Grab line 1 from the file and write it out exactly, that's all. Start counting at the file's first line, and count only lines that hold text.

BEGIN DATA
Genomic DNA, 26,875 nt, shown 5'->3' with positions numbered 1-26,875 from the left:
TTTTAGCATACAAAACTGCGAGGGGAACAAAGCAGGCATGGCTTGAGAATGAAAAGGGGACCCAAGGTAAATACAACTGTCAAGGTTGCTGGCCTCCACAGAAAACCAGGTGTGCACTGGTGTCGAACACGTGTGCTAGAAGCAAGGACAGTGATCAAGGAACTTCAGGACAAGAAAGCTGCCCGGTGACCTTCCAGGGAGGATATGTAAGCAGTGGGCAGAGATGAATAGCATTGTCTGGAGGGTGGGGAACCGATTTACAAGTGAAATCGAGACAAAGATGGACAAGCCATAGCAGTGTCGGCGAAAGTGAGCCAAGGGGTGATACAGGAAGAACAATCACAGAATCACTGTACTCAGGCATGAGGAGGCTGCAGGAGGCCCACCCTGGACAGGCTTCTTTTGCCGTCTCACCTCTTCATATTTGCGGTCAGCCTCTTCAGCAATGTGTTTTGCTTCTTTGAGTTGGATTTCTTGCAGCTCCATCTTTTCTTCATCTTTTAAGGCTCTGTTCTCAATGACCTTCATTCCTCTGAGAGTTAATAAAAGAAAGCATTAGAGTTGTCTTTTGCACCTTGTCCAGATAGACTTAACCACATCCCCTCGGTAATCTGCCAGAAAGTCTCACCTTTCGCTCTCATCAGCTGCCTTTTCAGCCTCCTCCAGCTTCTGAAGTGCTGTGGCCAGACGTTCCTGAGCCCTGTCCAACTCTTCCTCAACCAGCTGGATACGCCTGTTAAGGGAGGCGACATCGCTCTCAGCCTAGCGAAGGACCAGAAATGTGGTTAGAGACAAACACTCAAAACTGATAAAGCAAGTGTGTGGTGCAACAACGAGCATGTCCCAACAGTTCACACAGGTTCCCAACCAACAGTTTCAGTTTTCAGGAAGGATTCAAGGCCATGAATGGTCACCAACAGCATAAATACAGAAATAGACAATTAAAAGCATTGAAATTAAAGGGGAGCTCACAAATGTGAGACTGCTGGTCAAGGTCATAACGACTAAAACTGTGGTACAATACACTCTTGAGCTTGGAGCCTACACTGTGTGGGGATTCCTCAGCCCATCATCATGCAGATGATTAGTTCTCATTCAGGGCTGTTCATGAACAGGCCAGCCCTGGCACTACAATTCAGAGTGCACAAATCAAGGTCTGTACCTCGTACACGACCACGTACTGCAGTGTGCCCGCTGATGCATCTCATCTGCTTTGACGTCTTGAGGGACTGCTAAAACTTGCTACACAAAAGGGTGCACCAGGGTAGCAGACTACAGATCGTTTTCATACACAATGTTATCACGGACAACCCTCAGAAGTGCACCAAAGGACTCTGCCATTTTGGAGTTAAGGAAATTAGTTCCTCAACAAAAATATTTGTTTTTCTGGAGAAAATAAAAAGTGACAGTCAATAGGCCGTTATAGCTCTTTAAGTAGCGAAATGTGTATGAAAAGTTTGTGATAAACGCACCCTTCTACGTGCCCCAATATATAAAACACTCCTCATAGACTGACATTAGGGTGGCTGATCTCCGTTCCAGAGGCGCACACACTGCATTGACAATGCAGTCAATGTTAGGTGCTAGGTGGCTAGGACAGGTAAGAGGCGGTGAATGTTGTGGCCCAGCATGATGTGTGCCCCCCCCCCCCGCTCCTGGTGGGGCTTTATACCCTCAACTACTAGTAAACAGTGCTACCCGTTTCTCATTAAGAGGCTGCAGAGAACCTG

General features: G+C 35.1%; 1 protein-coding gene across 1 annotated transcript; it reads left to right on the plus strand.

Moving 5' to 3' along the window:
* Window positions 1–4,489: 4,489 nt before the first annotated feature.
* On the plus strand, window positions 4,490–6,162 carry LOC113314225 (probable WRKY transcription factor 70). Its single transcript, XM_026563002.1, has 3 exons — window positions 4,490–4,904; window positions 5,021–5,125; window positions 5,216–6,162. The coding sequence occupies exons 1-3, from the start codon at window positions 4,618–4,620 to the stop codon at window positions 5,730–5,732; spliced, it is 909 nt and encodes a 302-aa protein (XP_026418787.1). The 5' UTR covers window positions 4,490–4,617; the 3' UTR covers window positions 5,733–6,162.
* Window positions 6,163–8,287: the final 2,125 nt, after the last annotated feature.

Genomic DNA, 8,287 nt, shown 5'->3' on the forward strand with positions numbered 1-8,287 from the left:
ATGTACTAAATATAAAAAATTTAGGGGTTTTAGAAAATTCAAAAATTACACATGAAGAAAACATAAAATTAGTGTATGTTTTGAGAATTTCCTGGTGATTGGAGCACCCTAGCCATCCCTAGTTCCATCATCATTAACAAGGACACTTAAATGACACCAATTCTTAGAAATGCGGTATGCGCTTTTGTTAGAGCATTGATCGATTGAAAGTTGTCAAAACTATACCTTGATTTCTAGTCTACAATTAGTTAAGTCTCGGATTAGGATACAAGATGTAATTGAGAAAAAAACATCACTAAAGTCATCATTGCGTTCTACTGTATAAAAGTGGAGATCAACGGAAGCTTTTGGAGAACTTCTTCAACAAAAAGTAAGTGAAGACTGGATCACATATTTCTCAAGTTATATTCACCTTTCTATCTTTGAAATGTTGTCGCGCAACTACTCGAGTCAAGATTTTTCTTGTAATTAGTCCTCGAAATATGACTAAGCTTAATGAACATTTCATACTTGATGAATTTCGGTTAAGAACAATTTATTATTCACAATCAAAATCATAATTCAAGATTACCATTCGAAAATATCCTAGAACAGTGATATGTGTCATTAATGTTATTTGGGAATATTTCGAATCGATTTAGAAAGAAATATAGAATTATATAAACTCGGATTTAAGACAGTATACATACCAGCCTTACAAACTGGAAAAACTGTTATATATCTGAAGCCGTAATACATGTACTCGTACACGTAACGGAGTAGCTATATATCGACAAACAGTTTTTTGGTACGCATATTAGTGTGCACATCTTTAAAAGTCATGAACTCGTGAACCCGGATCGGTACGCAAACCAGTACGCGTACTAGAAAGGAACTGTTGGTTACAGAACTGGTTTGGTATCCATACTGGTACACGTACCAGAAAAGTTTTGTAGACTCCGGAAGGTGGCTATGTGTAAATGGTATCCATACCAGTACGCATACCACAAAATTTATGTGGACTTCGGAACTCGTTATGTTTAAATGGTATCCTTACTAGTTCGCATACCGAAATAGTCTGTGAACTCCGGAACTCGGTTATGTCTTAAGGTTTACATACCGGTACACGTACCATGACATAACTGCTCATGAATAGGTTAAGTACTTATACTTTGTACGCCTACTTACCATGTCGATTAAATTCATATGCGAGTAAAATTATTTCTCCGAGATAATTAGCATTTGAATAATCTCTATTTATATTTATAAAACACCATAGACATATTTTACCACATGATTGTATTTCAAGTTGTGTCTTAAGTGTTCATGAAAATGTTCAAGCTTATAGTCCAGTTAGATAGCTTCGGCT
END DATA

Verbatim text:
Genomic DNA, 26,875 nt, shown 5'->3' with positions numbered 1-26,875 from the left: